Steven Millhauser’s new collection We Others is out this week, as are Hisham Matar’s Anatomy of a Disappearance and Alex Shakar’s Luminarium. Here at The Millions, Shakar recently offered the harrowing story of the publication of his first novel. Alexandra Fuller has a new memoir out. Cocktail Hour Under the Tree of Forgetfulness. and foodies are celebrating with 40 Years of Chez Panisse: The Power of Gathering.
Last night at the General Assembly, the working group of drummers, Pulse, in a spirit of conciliation and generosity, brought forward a proposal to limit their drumming from 12 to 2 and 4 to 6 pm only.
Brooklyn’s Greenlight Bookstore just launched a First Editions Club where members get a signed first edition of a new book each month. Some recent selections include: George Saunders’s Tenth of December (our review), Jonathan Dee’s A Thousand Pardons (our review), and Philipp Meyer’s The Son.
“The literature by Vietnamese and Vietnamese-Americans is out there for anyone who knows how to use Google. But so many here and abroad would rather not know, or when a new Vietnamese author is published, would prefer to say, ‘At last! A voice for the Vietnamese!’ In fact, there are so many voices, for the Vietnamese people are very loud.” Pulitzer Prize winner and Year in Reading alumnus Viet Thanh Nguyen (The Sympathizer) writes in The New York Times about the diversity of Vietnamese writing, too often ignored in favor of war narratives and the voices of American veterans. (For an incredible syllabus of books to fill in the gaps, see the middle of his piece.)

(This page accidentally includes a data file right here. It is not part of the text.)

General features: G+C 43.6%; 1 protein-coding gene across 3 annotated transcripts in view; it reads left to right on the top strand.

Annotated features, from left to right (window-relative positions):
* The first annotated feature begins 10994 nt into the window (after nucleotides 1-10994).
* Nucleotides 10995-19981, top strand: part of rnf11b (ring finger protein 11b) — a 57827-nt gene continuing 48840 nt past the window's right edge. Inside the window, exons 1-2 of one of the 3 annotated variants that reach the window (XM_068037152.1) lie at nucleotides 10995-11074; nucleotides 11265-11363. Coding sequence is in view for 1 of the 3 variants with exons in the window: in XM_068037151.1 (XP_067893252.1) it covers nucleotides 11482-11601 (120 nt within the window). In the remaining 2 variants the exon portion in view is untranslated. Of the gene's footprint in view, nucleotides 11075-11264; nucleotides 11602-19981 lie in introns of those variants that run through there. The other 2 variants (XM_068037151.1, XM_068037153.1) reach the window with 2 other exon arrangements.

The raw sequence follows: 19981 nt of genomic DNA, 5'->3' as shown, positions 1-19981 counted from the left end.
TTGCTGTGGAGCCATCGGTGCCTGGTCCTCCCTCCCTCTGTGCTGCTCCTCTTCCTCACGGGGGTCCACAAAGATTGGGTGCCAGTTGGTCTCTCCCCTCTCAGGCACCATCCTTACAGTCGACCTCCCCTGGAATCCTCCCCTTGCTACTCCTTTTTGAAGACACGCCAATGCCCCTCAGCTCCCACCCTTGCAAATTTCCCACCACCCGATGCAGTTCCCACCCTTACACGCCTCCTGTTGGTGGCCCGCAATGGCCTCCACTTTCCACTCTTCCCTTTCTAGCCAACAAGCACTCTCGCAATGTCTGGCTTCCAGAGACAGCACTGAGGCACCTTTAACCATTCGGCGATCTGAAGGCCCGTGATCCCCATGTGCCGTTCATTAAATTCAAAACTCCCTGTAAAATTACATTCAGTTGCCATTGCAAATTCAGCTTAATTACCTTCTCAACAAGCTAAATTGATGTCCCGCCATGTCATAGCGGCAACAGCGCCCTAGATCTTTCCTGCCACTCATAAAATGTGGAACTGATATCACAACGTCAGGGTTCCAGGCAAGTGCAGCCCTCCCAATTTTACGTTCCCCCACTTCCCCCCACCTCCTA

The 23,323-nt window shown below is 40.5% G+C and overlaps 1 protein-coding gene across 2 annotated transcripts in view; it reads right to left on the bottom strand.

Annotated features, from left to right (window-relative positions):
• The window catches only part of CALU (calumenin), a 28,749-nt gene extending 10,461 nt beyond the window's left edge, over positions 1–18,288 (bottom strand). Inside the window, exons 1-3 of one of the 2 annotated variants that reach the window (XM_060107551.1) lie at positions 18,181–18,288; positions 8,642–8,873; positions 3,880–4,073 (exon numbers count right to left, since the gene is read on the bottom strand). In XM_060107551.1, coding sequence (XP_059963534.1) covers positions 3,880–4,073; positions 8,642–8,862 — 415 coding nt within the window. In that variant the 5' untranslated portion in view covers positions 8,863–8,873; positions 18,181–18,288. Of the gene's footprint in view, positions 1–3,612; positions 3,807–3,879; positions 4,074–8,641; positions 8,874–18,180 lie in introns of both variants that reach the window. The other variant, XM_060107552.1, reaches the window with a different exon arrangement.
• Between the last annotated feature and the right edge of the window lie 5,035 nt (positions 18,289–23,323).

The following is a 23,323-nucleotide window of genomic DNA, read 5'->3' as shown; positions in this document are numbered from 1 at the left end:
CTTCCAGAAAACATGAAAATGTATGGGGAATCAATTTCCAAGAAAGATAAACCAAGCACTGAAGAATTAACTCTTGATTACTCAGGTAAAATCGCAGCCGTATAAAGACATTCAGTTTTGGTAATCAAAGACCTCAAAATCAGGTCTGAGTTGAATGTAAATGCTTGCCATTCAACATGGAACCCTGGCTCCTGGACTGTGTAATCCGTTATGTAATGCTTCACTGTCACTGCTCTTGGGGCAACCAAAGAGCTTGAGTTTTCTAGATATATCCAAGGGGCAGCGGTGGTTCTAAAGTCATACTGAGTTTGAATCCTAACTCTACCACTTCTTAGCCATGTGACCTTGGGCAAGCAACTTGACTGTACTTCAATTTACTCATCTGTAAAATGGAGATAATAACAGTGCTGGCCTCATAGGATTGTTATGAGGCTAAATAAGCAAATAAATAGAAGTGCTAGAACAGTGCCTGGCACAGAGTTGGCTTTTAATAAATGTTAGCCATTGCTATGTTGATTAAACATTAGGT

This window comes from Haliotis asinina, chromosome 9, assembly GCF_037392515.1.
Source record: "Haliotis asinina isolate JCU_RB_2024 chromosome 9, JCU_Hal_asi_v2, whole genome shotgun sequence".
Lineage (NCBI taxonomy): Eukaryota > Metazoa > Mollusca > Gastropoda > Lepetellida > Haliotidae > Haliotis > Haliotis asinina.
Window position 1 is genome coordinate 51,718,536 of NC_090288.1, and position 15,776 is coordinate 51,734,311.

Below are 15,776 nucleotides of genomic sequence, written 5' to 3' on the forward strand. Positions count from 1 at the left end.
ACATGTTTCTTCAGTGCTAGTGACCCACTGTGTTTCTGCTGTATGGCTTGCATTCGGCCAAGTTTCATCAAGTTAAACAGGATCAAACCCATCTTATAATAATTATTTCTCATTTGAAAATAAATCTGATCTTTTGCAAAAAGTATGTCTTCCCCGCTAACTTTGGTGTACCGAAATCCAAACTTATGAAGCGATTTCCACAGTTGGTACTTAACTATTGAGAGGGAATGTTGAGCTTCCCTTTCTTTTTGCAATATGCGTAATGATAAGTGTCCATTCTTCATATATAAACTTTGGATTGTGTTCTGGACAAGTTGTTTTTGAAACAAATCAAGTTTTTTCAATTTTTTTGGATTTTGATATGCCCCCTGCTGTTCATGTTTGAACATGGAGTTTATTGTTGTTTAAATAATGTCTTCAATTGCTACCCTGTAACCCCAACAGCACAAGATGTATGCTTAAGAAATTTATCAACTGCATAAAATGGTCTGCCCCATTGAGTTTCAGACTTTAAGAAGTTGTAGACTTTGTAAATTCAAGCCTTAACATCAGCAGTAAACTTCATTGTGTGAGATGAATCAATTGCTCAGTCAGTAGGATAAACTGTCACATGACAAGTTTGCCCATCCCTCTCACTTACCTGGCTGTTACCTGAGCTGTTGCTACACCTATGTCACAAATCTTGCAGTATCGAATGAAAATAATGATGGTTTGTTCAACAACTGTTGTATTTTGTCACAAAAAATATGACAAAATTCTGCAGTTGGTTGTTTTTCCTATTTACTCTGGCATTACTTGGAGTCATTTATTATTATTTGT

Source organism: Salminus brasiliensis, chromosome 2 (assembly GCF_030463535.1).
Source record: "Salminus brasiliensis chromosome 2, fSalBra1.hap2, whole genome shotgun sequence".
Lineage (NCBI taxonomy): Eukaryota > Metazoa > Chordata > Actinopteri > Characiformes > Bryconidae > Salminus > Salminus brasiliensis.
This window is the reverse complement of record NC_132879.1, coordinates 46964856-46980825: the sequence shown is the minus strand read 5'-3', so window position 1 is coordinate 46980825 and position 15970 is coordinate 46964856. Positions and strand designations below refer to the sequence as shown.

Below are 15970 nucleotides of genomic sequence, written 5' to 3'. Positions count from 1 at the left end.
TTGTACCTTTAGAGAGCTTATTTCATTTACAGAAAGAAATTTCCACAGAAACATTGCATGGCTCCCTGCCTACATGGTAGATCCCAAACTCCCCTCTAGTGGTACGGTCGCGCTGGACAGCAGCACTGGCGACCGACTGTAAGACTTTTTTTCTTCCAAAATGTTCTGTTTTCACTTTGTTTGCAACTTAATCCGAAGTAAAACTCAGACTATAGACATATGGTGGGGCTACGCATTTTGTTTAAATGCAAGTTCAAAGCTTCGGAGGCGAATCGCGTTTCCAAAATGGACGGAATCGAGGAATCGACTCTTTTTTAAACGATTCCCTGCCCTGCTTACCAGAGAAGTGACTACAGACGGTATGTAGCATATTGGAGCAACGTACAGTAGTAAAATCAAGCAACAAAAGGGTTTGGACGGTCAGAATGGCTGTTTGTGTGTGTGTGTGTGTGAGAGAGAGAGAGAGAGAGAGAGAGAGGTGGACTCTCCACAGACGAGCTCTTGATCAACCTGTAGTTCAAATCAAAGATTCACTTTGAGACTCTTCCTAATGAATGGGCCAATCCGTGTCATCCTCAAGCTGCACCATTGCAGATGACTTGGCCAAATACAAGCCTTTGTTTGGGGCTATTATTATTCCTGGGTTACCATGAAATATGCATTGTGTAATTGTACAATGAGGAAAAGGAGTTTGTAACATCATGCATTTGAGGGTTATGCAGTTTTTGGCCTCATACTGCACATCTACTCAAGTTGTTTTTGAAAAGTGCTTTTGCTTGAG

A new study out of Stony Brook University employs a complex statistical model to figure out what makes a book successful. Judging books on the basis of Amazon sales, awards won and Project Gutenberg downloads, the scientists determined that successful books have a higher-than-average ratio of self-references, prepositions and coordinating conjunctions. Unsuccessful books, on the other hand? A high ratio of adverbs and location markers.